Posted on: June 24, 2018 Posted by: Markus Druery Comments: 1

In a dazzling explosion of colorful tones and mammoth, glowing melodies that seem to melt through the stereo speakers like some sort of magical elixir, Fitzsimon and Brogan’s new album Big Blue World is making some gigantic waves even before it hits stores this June, and it shouldn’t come as a shock to anyone who has been following the European indie underground lately. There’s been a lot of energy gathering in the new surrealist’s movement of 2018/2019, but never has it been as obvious that music will play an integral part of the revolution until now. Big Blue World, along with a couple of other albums that came out earlier in the year that at this point go without mentioning, isn’t just a hot new record; it’s a book in the gospel of a style that some of my fellow music journalists and I have been affectionately calling “post-pop” in reference to the indie pop music being produced by modern artists who have little to no interest in reinterpreting rhythm and blues yet another time. They’re far too busy expanding and evolving the depth and capabilities of the sound board and all of the new, digitalized resources that are practically endless in volume and plentifully available and at their disposal. This is pop music for the future, and if you don’t understand it, you might not be ready to experience just how wild and categorically transcendent it really is.

I like to consider myself someone with a fairly broad palate when it comes to exploring new music. I think most of us tend to see ourselves this way, because no one wants to be the kind of closeminded music fan that stays hung up on a single genre or artist for so long that they end up missing every cool new development that the world has to offer. But lately, even the most optimistic among us has got to admit – there hasn’t been a whole lot of variety on the pop charts for us to select from. A lot of redundant hip-hop that’s recycling beats and samples from the last five, ten, twenty years, and none of them are any more or less original than the ones that came before them; then we’ve got a lot of crossover artists, whether they be country/pop crossovers or R&B/rock crossovers, or whatever two stereotypically predictable sound samples mashed together in a “new” way that big label A&R departments work very hard at convincing us is relevant. But there hasn’t been any solid pop, pop that is looking forward for every second instead of constantly looking backwards for easy shortcuts and lucrative songwriting formulas. Until now. I think I’ve finally found what I’ve been so thirsty for as a pop music fan in the last few years, and if the rest of the jaded audience gets this new record, I think they might start to have a little hope again too. This are desperate times, and in the strife and struggle, it’s remarkably refreshing to hear a band like Fitzsimon and Brogan coming around to pick up the slack.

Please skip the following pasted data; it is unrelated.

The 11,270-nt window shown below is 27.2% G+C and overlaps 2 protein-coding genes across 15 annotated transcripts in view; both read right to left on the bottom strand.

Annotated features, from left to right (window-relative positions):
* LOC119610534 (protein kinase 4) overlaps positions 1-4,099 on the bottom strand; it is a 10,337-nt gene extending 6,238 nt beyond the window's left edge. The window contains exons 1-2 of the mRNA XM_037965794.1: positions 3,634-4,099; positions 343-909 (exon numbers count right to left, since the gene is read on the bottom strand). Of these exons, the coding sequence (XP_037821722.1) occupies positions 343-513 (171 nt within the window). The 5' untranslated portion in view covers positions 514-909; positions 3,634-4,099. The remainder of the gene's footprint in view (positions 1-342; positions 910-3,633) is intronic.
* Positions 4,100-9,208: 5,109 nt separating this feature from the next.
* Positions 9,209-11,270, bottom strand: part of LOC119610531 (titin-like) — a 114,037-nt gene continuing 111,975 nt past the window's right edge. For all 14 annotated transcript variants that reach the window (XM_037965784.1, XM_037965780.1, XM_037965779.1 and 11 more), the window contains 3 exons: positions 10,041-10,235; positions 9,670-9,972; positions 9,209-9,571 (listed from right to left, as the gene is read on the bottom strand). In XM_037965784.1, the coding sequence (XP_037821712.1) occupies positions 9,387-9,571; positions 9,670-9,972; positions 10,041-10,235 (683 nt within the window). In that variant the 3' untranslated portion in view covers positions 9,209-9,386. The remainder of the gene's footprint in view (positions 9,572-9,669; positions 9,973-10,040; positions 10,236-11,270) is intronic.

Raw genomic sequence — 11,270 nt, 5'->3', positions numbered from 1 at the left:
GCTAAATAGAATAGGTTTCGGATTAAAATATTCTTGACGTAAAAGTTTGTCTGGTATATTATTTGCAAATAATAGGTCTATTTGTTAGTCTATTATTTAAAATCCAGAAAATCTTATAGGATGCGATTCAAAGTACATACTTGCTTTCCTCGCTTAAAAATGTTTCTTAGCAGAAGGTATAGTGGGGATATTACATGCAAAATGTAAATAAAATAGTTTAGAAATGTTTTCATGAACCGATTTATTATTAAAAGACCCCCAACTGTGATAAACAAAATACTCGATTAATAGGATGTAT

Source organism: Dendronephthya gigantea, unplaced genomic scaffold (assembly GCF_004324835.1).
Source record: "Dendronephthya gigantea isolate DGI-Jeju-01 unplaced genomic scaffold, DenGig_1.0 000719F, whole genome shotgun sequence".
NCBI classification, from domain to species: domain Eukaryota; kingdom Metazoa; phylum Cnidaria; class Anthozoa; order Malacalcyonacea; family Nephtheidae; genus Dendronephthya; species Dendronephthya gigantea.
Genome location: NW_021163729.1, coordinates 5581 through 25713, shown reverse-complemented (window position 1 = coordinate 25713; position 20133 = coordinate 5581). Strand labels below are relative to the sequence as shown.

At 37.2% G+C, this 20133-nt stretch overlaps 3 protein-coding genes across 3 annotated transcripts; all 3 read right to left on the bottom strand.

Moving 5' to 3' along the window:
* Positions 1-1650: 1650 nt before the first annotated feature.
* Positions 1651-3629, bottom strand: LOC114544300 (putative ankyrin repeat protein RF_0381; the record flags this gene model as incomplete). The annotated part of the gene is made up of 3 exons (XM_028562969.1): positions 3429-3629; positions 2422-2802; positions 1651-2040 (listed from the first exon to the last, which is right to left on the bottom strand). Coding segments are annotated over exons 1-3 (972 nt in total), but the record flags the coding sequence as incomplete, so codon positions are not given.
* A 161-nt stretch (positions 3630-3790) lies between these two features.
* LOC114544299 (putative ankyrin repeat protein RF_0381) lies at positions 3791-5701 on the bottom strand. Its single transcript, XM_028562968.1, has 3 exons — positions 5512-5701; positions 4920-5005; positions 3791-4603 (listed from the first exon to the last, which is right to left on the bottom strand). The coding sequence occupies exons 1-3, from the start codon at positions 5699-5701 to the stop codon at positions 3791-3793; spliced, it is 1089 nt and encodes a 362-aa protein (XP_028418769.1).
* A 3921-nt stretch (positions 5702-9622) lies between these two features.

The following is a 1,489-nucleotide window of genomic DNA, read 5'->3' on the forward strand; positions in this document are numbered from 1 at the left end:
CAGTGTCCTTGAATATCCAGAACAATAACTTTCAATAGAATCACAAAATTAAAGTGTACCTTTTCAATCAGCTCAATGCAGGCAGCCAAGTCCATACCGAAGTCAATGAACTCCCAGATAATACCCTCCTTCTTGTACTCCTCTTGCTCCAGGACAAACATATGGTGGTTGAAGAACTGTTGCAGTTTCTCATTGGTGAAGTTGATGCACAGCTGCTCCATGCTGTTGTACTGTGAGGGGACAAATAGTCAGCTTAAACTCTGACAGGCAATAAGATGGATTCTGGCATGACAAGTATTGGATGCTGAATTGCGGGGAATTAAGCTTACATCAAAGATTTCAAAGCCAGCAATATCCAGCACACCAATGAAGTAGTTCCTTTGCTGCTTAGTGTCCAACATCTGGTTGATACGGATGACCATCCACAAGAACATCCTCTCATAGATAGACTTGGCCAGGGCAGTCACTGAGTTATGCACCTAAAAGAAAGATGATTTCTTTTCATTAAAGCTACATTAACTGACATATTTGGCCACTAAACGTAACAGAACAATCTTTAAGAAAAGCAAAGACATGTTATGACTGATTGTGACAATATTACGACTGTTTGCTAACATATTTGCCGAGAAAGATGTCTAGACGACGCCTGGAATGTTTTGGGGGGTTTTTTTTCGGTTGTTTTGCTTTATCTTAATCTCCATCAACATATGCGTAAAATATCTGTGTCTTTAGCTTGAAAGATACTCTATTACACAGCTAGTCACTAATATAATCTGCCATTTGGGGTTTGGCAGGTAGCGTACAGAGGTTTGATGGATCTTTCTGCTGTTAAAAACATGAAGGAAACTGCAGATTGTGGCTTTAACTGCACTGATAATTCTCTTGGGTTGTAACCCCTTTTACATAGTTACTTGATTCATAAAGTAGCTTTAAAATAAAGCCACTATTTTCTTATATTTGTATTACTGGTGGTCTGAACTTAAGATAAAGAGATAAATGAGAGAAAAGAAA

YANDEX MUSIC:                                    

Fitzsimon and Brogan – Big Blue World

Bethany Page

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